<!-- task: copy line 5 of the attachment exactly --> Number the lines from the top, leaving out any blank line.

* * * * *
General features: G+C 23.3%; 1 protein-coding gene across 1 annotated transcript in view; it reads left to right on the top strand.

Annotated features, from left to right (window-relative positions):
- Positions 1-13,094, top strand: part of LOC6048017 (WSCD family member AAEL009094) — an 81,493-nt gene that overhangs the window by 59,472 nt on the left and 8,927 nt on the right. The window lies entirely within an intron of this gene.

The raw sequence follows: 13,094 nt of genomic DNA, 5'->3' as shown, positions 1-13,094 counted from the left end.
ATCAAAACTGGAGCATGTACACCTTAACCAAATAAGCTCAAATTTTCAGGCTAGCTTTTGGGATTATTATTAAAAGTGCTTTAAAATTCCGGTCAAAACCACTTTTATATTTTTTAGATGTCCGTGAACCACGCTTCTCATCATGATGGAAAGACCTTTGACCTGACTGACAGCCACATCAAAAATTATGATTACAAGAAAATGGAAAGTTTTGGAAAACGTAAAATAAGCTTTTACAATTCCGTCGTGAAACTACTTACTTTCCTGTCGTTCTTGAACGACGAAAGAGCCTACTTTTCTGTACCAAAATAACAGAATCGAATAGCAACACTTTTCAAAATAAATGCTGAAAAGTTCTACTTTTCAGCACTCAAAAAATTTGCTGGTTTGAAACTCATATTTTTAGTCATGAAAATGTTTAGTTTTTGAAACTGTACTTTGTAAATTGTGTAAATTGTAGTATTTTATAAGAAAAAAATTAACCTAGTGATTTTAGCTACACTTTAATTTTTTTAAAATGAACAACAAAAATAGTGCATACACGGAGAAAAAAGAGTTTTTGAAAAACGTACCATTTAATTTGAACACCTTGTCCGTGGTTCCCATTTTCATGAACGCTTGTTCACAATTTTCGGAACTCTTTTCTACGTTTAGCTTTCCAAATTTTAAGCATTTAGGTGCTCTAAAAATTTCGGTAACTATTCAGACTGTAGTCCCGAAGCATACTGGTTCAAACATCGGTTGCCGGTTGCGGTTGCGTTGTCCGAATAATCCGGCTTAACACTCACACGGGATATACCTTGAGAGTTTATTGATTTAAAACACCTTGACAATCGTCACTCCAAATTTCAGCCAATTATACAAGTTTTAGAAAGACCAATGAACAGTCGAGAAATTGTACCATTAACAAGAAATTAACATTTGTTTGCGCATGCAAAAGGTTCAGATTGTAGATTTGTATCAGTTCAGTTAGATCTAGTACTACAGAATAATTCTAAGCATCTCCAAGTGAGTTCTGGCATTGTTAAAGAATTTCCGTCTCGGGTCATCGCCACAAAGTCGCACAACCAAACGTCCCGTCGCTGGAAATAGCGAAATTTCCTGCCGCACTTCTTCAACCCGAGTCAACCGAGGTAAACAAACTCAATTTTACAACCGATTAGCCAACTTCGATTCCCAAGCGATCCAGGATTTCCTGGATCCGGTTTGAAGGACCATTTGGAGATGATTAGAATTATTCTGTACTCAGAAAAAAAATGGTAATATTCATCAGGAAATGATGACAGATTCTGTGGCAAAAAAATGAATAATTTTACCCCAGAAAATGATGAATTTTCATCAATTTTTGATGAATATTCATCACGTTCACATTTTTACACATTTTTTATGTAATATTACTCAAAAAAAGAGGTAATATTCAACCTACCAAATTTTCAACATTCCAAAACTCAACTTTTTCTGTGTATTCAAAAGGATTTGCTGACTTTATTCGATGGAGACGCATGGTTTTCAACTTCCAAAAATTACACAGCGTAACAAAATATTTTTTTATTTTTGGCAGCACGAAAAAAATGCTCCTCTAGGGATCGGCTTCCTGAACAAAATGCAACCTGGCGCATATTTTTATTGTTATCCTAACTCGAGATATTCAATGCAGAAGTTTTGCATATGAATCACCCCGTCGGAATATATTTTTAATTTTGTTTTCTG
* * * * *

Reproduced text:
ATCAAAACTGGAGCATGTACACCTTAACCAAATAAGCTCAAATTTTCAGGCTAGCTTTTGGGATTATTATTAAAAGTGCTTTAAAATTCCGGTCAAAACCACTTTTATATTTTTTAGATGTCCGTGAACCACGCTTCTCATCATGATGGAAAGACCTTTGACCTGACTGACAGCCACATCAAAAATTATGATTACAAGAAAATGGAAAGTTTTGGAAAACGTAAAATAAGCTTTTACAATTCCGTCGTGAAACTACTTACTTTCCTGTCGTTCTTGAACGACGAAAGAGCCTACTTTTCTGTACCAAAATAACAGAATCGAATAGCAACACTTTTCAAAATAAATGCTGAAAAGTTCTACTTTTCAGCACTCAAAAAATTTGCTGGTTTGAAACTCATATTTTTAGTCATGAAAATGTTTAGTTTTTGAAACTGTACTTTGTAAATTGTGTAAATTGTAGTATTTTATAAGAAAAAAATTAACCTAGTGATTTTAGCTACACTTTAATTTTTTTAAAATGAACAACAAAAATAGTGCATACACGGAGAAAAAAGAGTTTTTGAAAAACGTACCATTTAATTTGAACACCTTGTCCGTGGTTCCCATTTTCATGAACGCTTGTTCACAATTTTCGGAACTCTTTTCTACGTTTAGCTTTCCAAATTTTAAGCATTTAGGTGCTCTAAAAATTTCGGTAACTATTCAGACTGTAGTCCCGAAGCATACTGGTTCAAACATCGGTTGCCGGTTGCGGTTGCGTTGTCCGAATAATCCGGCTTAACACTCACACGGGATATACCTTGAGAGTTTATTGATTTAAAACACCTTGACAATCGTCACTCCAAATTTCAGCCAATTATACAAGTTTTAGAAAGACCAATGAACAGTCGAGAAATTGTACCATTAACAAGAAATTAACATTTGTTTGCGCATGCAAAAGGTTCAGATTGTAGATTTGTATCAGTTCAGTTAGATCTAGTACTACAGAATAATTCTAAGCATCTCCAAGTGAGTTCTGGCATTGTTAAAGAATTTCCGTCTCGGGTCATCGCCACAAAGTCGCACAACCAAACGTCCCGTCGCTGGAAATAGCGAAATTTCCTGCCGCACTTCTTCAACCCGAGTCAACCGAGGTAAACAAACTCAATTTTACAACCGATTAGCCAACTTCGATTCCCAAGCGATCCAGGATTTCCTGGATCCGGTTTGAAGGACCATTTGGAGATGATTAGAATTATTCTGTACTCAGAAAAAAAATGGTAATATTCATCAGGAAATGATGACAGATTCTGTGGCAAAAAAATGAATAATTTTACCCCAGAAAATGATGAATTTTCATCAATTTTTGATGAATATTCATCACGTTCACATTTTTACACATTTTTTATGTAATATTACTCAAAAAAAGAGGTAATATTCAACCTACCAAATTTTCAACATTCCAAAACTCAACTTTTTCTGTGTATTCAAAAGGATTTGCTGACTTTATTCGATGGAGACGCATGGTTTTCAACTTCCAAAAATTACACAGCGTAACAAAATATTTTTTTATTTTTGGCAGCACGAAAAAAATGCTCCTCTAGGGATCGGCTTCCTGAACAAAATGCAACCTGGCGCATATTTTTATTGTTATCCTAACTCGAGATATTCAATGCAGAAGTTTTGCATATGAATCACCCCGTCGGAATATATTTTTAATTTTGTTTTCTG